More narrowly, binders are liquid or dough-like substances that harden by a chemical or physical process and bind fibres, filler powder and other particles added into it. Examples include glue, adhesive and thickening.
Binders are loosely classified as organic (bitums, animal and plant glues, polymers) and inorganic (lime, cement, gypsum, liquid glass, etc.). These can be either metallic or ceramic as well as polymeric depending on the nature of the main material. For example, in the compound WC-Co (Tungsten Carbide used in cutting tools) Co constitutes the binding agent for the WC particles.
Based on their chemical resistance, binders are classified by the field of use: non-hydraulic (gypsum, air-cements, magnesia, hydrated lime), hydraulic (Roman cement, portland cement, hydraulic lime), acid-resistant (silicon fluoride cement, quartz cement), and autoclavable (harden at 170 to 300°С i.e. 8-16 atm pressure and, e.g., comprise CaSiO3 materials).
Physical properties edit
Some materials labeled as binders such as cement have a high compressive strength but low tensile strength and need to be reinforced with fibrous material or rebar if tension and shear forces will be applied.
Other binding agents such as resins may be tough and possibly elastic but can neither bear compressive nor tensile force. Tensile strength is greatly improved in composite materials consisting of resin as the matrix and fiber as a reinforcement. Compressive strength can be improved by adding filling material.
Binders hold together pigments and sometimes filling material to form paints, pastels, and other materials used for artistic and utilitarian painting. Materials include wax, linseed oil, natural gums such as gum arabic or gum tragacanth, methyl cellulose, or proteins such as egg white or casein. Glue is traditionally made by the boiling of hoofs, bones, or skin of animals and then mixing the hard gelatinous residue with water. Natural gum-based binders are made from substances extracted from plants. Larger amounts of dry substance are added to liquid binders in order to cast or model sculptures and reliefs.
In cooking, various edible thickening agents are used as binders. Some of them, e.g. tapioca flour, lactose, sucrose, microcrystalline cellulose, polyvinylpyrrolidone and various starches are also used in pharmacology in making tablets. Tablet binders include lactose powder, sucrose powder, tapioca starch (cassava flour) and microcrystalline cellulose.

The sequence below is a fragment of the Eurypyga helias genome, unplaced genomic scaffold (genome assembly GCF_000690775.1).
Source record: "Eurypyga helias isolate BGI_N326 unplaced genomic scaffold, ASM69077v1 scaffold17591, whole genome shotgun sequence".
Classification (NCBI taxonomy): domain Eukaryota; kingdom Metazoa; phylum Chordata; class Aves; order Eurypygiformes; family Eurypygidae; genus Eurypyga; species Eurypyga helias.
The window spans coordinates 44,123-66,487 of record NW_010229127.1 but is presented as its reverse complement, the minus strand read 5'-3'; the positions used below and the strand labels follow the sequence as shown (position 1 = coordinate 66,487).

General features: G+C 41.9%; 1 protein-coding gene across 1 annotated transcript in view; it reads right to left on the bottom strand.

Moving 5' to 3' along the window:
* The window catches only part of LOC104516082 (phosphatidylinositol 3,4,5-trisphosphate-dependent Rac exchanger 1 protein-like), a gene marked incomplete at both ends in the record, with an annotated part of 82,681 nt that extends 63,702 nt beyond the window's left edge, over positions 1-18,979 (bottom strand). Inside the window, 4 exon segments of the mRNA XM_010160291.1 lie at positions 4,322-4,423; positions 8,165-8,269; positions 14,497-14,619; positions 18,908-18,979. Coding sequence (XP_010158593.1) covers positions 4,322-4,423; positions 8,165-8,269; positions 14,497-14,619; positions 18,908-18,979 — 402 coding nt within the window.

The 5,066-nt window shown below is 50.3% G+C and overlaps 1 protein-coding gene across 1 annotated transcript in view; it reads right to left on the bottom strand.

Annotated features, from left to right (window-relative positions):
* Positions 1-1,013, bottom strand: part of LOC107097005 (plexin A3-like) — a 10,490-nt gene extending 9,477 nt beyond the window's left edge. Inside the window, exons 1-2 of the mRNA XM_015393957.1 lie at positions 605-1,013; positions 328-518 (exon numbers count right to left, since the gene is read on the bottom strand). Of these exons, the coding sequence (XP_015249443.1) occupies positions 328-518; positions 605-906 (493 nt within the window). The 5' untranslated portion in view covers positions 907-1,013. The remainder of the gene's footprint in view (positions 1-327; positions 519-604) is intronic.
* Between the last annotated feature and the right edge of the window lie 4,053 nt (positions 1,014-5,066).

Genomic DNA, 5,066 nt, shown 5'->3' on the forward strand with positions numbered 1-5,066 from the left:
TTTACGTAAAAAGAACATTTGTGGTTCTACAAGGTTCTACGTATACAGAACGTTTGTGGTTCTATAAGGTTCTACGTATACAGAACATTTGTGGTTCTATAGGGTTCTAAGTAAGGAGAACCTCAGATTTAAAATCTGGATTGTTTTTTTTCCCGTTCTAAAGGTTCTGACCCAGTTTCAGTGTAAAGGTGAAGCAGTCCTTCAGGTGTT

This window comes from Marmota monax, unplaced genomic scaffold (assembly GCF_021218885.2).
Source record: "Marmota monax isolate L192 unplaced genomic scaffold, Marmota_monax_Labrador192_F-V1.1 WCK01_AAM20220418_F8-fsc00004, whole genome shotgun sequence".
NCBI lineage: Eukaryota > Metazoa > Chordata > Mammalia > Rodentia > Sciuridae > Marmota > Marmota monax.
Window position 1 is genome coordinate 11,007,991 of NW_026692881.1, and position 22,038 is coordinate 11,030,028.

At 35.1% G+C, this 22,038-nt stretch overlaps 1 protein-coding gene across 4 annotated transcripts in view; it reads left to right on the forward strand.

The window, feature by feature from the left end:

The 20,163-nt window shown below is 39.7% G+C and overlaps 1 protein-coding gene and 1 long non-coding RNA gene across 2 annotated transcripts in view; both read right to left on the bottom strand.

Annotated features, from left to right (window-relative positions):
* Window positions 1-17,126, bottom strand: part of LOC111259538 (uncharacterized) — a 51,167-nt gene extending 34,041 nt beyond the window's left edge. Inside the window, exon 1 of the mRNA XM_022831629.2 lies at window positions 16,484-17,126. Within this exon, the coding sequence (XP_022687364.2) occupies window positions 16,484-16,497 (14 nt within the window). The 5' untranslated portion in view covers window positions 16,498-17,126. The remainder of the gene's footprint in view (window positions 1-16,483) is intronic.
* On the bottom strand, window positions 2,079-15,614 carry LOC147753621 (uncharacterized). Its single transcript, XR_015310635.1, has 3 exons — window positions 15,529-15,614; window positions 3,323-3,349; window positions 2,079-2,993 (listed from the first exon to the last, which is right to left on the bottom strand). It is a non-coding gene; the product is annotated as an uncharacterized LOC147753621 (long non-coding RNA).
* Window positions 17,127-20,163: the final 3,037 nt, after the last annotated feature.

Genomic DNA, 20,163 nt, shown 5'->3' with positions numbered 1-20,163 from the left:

In building construction, concrete uses cement as a binder. Asphalt pavement uses bitumen binder. Traditionally straw and natural fibres are used to strengthen clay in wattle-and-daub construction and in the building material cob which would otherwise become brittle after drying. Sand is added to improve compressive strength, hardness and reduce shrinkage. The binding property of clay is also used widely to prepare shaped articles (e.g. pots and vases) or to bind solid pieces (e.g. bricks).
In composite materials, epoxy, polyester or phenolic resins are common. In reinforced carbon–carbon, plastic or pitch resin is used as a source of carbon released through pyrolysis. Transite, hypertufa, papercrete and petecrete used cement as a binder.
In the Classical World painters used materials like egg, wax, honey, lime, casein, linseed oil or bitumen as binders to mix with pigment in order to hold the pigment particles together in the formation of paint. Egg-based tempera was especially popular in Europe from the Middle Ages until the early 16th century. However, since that time, the binder of choice for paint has been oil.
See also edit
- Oppi Untracht (1982). Jewelry concepts and technology. Random House Digital. p. 351. ISBN 9780385041850. Retrieved 17 January 2012.
- Arthur Williams (2005). The sculpture reference illustrated: contemporary techniques, terms, tools, materials, and sculpture. Sculpture Books. p. 40.
- Janet Burnett Grossman (2003). Looking at Greek and Roman sculpture in stone: a guide to terms, styles, and techniques. Getty Publications. p. 18. ISBN 9780892367085. Retrieved 17 January 2012.
- Collector's Guide. WingSpread. 1995. p. 109. Retrieved 17 January 2012.
- Tim Bruckner; Zach Oat & Ruben Procopio (2010). Pop Sculpture: How to Create Action Figures and Collectible Statues. Random House Digital. p. 37. ISBN 9780823095223. Retrieved 17 January 2012.